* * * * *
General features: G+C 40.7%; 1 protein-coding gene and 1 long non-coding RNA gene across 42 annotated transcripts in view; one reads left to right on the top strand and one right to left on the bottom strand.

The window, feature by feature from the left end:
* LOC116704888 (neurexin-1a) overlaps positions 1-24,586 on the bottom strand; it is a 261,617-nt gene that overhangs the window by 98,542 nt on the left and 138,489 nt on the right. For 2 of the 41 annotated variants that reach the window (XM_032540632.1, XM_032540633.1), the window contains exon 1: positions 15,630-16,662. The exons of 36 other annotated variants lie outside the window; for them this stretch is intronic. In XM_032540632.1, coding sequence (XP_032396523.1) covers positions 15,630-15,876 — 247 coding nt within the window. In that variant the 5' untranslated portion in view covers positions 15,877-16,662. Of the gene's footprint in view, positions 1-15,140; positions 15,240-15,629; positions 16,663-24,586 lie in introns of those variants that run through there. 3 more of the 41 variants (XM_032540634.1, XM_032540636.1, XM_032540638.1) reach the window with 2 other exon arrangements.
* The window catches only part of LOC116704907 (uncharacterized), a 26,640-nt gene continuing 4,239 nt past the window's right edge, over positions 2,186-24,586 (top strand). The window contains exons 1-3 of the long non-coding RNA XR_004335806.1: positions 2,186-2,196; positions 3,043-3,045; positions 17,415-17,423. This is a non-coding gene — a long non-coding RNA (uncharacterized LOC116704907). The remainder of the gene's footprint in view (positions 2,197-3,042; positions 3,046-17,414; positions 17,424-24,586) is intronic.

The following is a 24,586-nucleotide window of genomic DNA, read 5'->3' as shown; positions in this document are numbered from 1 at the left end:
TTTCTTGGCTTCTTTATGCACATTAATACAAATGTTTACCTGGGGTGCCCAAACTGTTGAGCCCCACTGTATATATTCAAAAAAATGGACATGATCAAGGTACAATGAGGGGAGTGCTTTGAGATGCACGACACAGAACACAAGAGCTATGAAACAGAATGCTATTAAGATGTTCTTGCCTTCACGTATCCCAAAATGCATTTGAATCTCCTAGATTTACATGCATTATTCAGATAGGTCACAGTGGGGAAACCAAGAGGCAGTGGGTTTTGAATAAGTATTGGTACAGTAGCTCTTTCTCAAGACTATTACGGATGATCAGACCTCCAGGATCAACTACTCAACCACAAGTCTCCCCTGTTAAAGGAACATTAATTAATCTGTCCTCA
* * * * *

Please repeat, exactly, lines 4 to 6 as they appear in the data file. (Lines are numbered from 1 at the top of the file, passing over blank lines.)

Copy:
* The window catches only part of LOC116704907 (uncharacterized), a 26,640-nt gene continuing 4,239 nt past the window's right edge, over positions 2,186-24,586 (top strand). The window contains exons 1-3 of the long non-coding RNA XR_004335806.1: positions 2,186-2,196; positions 3,043-3,045; positions 17,415-17,423. This is a non-coding gene — a long non-coding RNA (uncharacterized LOC116704907). The remainder of the gene's footprint in view (positions 2,197-3,042; positions 3,046-17,414; positions 17,424-24,586) is intronic.

The following is a 24,586-nucleotide window of genomic DNA, read 5'->3' as shown; positions in this document are numbered from 1 at the left end:
TTTCTTGGCTTCTTTATGCACATTAATACAAATGTTTACCTGGGGTGCCCAAACTGTTGAGCCCCACTGTATATATTCAAAAAAATGGACATGATCAAGGTACAATGAGGGGAGTGCTTTGAGATGCACGACACAGAACACAAGAGCTATGAAACAGAATGCTATTAAGATGTTCTTGCCTTCACGTATCCCAAAATGCATTTGAATCTCCTAGATTTACATGCATTATTCAGATAGGTCACAGTGGGGAAACCAAGAGGCAGTGGGTTTTGAATAAGTATTGGTACAGTAGCTCTTTCTCAAGACTATTACGGATGATCAGACCTCCAGGATCAACTACTCAACCACAAGTCTCCCCTGTTAAAGGAACATTAATTAATCTGTCCTCA